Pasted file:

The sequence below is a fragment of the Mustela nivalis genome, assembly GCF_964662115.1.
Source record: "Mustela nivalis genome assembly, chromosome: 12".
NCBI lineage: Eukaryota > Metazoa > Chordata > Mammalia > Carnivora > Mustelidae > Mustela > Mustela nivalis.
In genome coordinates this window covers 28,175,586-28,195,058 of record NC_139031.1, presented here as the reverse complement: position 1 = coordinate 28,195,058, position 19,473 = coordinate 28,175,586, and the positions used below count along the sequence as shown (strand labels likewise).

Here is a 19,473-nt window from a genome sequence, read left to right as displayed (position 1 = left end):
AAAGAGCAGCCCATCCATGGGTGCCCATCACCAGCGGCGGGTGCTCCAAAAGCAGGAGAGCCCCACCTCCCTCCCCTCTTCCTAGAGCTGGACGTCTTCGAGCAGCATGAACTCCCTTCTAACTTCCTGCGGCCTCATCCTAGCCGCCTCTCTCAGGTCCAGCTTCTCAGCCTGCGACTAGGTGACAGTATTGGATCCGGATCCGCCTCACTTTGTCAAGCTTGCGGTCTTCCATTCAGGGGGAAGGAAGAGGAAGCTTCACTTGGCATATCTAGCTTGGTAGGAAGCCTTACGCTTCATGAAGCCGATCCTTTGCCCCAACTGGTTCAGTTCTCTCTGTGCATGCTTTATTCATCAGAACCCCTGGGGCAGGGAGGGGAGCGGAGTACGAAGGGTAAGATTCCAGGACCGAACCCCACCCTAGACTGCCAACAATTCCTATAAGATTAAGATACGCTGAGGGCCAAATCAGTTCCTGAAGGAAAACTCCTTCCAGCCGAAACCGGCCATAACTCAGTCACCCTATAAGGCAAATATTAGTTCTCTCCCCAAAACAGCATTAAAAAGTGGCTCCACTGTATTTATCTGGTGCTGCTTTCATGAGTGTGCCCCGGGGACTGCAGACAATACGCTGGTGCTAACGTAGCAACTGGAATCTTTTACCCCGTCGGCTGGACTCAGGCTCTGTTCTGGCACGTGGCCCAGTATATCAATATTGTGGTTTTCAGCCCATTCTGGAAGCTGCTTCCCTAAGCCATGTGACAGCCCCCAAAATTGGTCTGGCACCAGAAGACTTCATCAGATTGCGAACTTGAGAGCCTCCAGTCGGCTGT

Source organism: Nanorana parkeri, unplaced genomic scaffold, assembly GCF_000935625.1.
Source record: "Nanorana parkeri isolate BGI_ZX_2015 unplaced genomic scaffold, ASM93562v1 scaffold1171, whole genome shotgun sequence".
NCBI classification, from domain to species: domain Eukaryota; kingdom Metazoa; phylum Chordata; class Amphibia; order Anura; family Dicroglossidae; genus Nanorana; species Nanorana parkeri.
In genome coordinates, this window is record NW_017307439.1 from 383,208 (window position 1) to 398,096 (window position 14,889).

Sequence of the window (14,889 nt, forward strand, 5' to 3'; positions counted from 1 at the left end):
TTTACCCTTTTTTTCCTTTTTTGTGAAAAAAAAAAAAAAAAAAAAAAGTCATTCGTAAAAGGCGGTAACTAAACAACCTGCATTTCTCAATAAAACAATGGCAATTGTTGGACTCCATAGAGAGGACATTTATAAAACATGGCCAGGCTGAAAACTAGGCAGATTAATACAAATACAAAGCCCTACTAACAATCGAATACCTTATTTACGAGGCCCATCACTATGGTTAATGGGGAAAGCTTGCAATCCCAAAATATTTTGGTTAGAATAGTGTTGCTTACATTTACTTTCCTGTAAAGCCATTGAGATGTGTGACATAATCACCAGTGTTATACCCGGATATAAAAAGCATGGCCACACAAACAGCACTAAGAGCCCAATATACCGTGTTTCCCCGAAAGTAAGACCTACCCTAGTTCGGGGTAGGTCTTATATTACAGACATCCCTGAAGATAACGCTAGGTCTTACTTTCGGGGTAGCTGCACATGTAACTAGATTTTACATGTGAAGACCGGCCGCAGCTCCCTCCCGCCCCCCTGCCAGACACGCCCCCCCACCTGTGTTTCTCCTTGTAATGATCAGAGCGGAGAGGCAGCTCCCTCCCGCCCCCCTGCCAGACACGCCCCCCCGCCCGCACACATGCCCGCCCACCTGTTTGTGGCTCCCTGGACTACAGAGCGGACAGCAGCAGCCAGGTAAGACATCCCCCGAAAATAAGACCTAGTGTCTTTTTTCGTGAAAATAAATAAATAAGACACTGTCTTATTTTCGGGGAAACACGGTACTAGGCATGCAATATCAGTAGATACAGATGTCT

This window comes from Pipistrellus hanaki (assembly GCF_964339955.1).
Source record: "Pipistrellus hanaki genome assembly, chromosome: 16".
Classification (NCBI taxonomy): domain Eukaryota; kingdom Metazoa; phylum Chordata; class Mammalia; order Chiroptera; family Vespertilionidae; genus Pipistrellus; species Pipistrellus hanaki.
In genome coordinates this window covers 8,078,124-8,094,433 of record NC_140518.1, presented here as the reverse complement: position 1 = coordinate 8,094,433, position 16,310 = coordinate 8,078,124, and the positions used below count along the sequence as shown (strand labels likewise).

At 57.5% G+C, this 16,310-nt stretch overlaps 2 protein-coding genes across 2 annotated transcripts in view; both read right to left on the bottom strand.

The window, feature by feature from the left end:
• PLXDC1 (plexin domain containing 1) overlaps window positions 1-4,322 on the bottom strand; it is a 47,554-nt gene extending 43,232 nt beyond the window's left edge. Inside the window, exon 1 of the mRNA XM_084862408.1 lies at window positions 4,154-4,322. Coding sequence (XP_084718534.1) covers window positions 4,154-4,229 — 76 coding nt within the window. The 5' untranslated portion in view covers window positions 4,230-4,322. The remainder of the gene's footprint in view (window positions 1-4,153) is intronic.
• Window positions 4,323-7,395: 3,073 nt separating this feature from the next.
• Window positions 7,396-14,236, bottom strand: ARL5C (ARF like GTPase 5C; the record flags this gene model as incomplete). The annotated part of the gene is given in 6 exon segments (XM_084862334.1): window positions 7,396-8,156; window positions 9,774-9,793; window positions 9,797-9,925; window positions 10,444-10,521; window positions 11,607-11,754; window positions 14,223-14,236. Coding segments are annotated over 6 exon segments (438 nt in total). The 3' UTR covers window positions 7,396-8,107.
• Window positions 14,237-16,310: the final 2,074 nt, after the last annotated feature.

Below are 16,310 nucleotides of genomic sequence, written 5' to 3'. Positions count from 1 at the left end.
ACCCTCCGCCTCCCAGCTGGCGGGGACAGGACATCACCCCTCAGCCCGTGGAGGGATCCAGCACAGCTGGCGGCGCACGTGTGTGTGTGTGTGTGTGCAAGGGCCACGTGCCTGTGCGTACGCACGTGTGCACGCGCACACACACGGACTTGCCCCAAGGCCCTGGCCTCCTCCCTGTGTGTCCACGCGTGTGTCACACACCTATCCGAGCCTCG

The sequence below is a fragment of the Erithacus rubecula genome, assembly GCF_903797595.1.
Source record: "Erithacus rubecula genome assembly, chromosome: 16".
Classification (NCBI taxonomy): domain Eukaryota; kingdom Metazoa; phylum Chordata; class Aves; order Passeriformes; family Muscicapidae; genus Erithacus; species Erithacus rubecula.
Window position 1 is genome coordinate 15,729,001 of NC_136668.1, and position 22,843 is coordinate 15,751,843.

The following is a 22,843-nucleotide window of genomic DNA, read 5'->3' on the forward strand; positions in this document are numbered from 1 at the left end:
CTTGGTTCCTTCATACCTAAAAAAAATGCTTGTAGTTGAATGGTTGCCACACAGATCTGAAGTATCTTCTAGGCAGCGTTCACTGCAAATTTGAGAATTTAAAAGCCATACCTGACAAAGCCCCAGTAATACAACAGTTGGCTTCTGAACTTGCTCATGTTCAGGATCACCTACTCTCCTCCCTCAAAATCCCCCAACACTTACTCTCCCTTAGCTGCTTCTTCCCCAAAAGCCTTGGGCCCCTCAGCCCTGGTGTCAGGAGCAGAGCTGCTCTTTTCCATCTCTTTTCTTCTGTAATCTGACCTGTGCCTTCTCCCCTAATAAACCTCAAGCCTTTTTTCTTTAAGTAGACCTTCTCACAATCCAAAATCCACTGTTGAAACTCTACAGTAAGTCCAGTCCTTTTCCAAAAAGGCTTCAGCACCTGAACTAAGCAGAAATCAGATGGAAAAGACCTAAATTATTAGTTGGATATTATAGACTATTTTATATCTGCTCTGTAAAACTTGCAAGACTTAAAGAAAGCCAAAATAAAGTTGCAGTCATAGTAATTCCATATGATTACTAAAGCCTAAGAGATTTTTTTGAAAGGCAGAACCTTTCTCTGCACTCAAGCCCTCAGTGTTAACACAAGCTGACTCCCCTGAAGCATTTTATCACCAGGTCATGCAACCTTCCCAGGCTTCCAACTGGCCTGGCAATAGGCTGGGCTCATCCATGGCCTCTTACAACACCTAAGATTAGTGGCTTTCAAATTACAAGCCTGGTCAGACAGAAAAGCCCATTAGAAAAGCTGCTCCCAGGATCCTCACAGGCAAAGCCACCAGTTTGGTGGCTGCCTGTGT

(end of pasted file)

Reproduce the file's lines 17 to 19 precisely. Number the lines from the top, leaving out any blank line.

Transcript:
At 57.5% G+C, this 16,310-nt stretch overlaps 2 protein-coding genes across 2 annotated transcripts in view; both read right to left on the bottom strand.

The window, feature by feature from the left end:
• PLXDC1 (plexin domain containing 1) overlaps window positions 1-4,322 on the bottom strand; it is a 47,554-nt gene extending 43,232 nt beyond the window's left edge. Inside the window, exon 1 of the mRNA XM_084862408.1 lies at window positions 4,154-4,322. Coding sequence (XP_084718534.1) covers window positions 4,154-4,229 — 76 coding nt within the window. The 5' untranslated portion in view covers window positions 4,230-4,322. The remainder of the gene's footprint in view (window positions 1-4,153) is intronic.